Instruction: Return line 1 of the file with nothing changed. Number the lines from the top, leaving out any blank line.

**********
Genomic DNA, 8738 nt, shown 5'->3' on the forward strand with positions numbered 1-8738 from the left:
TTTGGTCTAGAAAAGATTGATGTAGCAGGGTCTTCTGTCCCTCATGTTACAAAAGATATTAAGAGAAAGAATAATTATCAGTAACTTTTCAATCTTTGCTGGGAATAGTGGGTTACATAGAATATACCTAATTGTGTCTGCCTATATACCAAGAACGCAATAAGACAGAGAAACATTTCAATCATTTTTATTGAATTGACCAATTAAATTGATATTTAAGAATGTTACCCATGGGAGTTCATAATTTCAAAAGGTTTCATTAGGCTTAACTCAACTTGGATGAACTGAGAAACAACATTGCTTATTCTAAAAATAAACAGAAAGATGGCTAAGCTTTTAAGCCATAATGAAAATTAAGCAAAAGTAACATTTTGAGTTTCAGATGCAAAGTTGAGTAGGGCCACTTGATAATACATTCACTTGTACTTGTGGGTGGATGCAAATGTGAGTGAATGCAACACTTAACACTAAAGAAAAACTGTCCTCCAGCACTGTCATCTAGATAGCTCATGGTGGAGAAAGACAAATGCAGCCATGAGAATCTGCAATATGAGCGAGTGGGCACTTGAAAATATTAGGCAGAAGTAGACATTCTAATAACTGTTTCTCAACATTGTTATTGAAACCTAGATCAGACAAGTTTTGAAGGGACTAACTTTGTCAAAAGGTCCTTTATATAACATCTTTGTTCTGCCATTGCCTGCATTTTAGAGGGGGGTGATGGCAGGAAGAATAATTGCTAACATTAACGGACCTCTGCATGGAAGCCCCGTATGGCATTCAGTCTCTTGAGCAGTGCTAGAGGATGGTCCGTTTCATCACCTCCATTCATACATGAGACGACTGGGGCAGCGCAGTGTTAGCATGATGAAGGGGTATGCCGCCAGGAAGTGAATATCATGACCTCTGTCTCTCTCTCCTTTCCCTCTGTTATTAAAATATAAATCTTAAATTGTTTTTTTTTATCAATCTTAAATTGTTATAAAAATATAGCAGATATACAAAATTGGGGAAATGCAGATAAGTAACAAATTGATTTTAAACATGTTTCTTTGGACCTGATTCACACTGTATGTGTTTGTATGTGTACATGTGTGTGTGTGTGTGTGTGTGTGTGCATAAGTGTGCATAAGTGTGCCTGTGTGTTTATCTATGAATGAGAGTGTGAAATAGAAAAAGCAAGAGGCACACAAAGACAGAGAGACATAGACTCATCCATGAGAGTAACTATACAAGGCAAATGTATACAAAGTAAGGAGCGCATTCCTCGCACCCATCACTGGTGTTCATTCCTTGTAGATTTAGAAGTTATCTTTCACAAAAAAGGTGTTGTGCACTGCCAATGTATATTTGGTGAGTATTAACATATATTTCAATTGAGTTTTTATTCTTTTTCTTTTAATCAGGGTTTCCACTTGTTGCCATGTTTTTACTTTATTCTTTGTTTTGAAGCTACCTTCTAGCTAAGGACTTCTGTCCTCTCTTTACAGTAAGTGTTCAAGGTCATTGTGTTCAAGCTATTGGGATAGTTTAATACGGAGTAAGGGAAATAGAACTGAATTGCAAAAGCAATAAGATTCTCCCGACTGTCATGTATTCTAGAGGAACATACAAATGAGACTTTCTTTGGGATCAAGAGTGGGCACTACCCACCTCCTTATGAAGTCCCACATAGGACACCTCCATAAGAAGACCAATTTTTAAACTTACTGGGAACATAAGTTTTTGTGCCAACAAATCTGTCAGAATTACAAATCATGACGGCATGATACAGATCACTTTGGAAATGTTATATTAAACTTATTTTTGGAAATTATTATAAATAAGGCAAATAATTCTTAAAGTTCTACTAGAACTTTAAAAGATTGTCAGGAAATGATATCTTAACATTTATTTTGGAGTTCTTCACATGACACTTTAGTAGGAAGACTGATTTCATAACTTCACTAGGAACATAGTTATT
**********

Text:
Genomic DNA, 8738 nt, shown 5'->3' on the forward strand with positions numbered 1-8738 from the left: